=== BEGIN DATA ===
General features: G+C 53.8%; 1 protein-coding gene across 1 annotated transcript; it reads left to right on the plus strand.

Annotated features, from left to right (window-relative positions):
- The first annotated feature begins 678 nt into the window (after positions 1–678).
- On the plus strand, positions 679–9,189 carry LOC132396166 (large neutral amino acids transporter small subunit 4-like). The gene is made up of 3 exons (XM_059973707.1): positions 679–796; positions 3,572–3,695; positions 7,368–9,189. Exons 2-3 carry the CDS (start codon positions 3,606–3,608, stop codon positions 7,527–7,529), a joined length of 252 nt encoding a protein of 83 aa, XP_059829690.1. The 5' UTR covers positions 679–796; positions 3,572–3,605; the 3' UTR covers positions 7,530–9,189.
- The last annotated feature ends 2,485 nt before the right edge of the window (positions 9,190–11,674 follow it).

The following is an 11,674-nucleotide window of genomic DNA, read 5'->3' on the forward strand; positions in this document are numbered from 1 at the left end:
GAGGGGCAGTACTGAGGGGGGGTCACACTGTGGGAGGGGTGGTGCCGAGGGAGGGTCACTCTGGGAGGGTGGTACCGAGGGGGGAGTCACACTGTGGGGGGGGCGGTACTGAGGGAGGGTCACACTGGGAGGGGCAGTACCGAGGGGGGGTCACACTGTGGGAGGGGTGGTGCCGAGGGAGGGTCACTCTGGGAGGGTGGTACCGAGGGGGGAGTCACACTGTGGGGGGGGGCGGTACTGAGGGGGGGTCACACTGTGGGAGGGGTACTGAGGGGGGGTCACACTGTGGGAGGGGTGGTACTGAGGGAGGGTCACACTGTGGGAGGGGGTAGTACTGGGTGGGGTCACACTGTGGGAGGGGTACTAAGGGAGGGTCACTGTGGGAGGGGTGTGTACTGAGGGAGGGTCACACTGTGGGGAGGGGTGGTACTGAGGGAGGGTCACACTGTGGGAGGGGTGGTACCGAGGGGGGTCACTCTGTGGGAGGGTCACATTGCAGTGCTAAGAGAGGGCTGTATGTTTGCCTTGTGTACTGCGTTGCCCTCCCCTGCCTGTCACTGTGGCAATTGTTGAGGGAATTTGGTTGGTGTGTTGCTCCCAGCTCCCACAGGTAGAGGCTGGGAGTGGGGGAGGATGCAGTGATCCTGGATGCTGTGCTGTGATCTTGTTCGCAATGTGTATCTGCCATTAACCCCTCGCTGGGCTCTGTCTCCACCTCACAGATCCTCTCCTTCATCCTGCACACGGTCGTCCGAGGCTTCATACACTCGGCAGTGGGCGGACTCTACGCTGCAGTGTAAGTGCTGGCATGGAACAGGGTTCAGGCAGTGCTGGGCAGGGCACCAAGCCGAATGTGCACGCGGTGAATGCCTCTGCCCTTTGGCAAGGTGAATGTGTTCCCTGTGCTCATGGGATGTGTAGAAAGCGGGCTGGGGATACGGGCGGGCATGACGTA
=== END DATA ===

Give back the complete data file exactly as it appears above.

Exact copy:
General features: G+C 53.8%; 1 protein-coding gene across 1 annotated transcript; it reads left to right on the plus strand.

Annotated features, from left to right (window-relative positions):
- The first annotated feature begins 678 nt into the window (after positions 1–678).
- On the plus strand, positions 679–9,189 carry LOC132396166 (large neutral amino acids transporter small subunit 4-like). The gene is made up of 3 exons (XM_059973707.1): positions 679–796; positions 3,572–3,695; positions 7,368–9,189. Exons 2-3 carry the CDS (start codon positions 3,606–3,608, stop codon positions 7,527–7,529), a joined length of 252 nt encoding a protein of 83 aa, XP_059829690.1. The 5' UTR covers positions 679–796; positions 3,572–3,605; the 3' UTR covers positions 7,530–9,189.
- The last annotated feature ends 2,485 nt before the right edge of the window (positions 9,190–11,674 follow it).

The following is an 11,674-nucleotide window of genomic DNA, read 5'->3' on the forward strand; positions in this document are numbered from 1 at the left end:
GAGGGGCAGTACTGAGGGGGGGTCACACTGTGGGAGGGGTGGTGCCGAGGGAGGGTCACTCTGGGAGGGTGGTACCGAGGGGGGAGTCACACTGTGGGGGGGGCGGTACTGAGGGAGGGTCACACTGGGAGGGGCAGTACCGAGGGGGGGTCACACTGTGGGAGGGGTGGTGCCGAGGGAGGGTCACTCTGGGAGGGTGGTACCGAGGGGGGAGTCACACTGTGGGGGGGGGCGGTACTGAGGGGGGGTCACACTGTGGGAGGGGTACTGAGGGGGGGTCACACTGTGGGAGGGGTGGTACTGAGGGAGGGTCACACTGTGGGAGGGGGTAGTACTGGGTGGGGTCACACTGTGGGAGGGGTACTAAGGGAGGGTCACTGTGGGAGGGGTGTGTACTGAGGGAGGGTCACACTGTGGGGAGGGGTGGTACTGAGGGAGGGTCACACTGTGGGAGGGGTGGTACCGAGGGGGGTCACTCTGTGGGAGGGTCACATTGCAGTGCTAAGAGAGGGCTGTATGTTTGCCTTGTGTACTGCGTTGCCCTCCCCTGCCTGTCACTGTGGCAATTGTTGAGGGAATTTGGTTGGTGTGTTGCTCCCAGCTCCCACAGGTAGAGGCTGGGAGTGGGGGAGGATGCAGTGATCCTGGATGCTGTGCTGTGATCTTGTTCGCAATGTGTATCTGCCATTAACCCCTCGCTGGGCTCTGTCTCCACCTCACAGATCCTCTCCTTCATCCTGCACACGGTCGTCCGAGGCTTCATACACTCGGCAGTGGGCGGACTCTACGCTGCAGTGTAAGTGCTGGCATGGAACAGGGTTCAGGCAGTGCTGGGCAGGGCACCAAGCCGAATGTGCACGCGGTGAATGCCTCTGCCCTTTGGCAAGGTGAATGTGTTCCCTGTGCTCATGGGATGTGTAGAAAGCGGGCTGGGGATACGGGCGGGCATGACGTA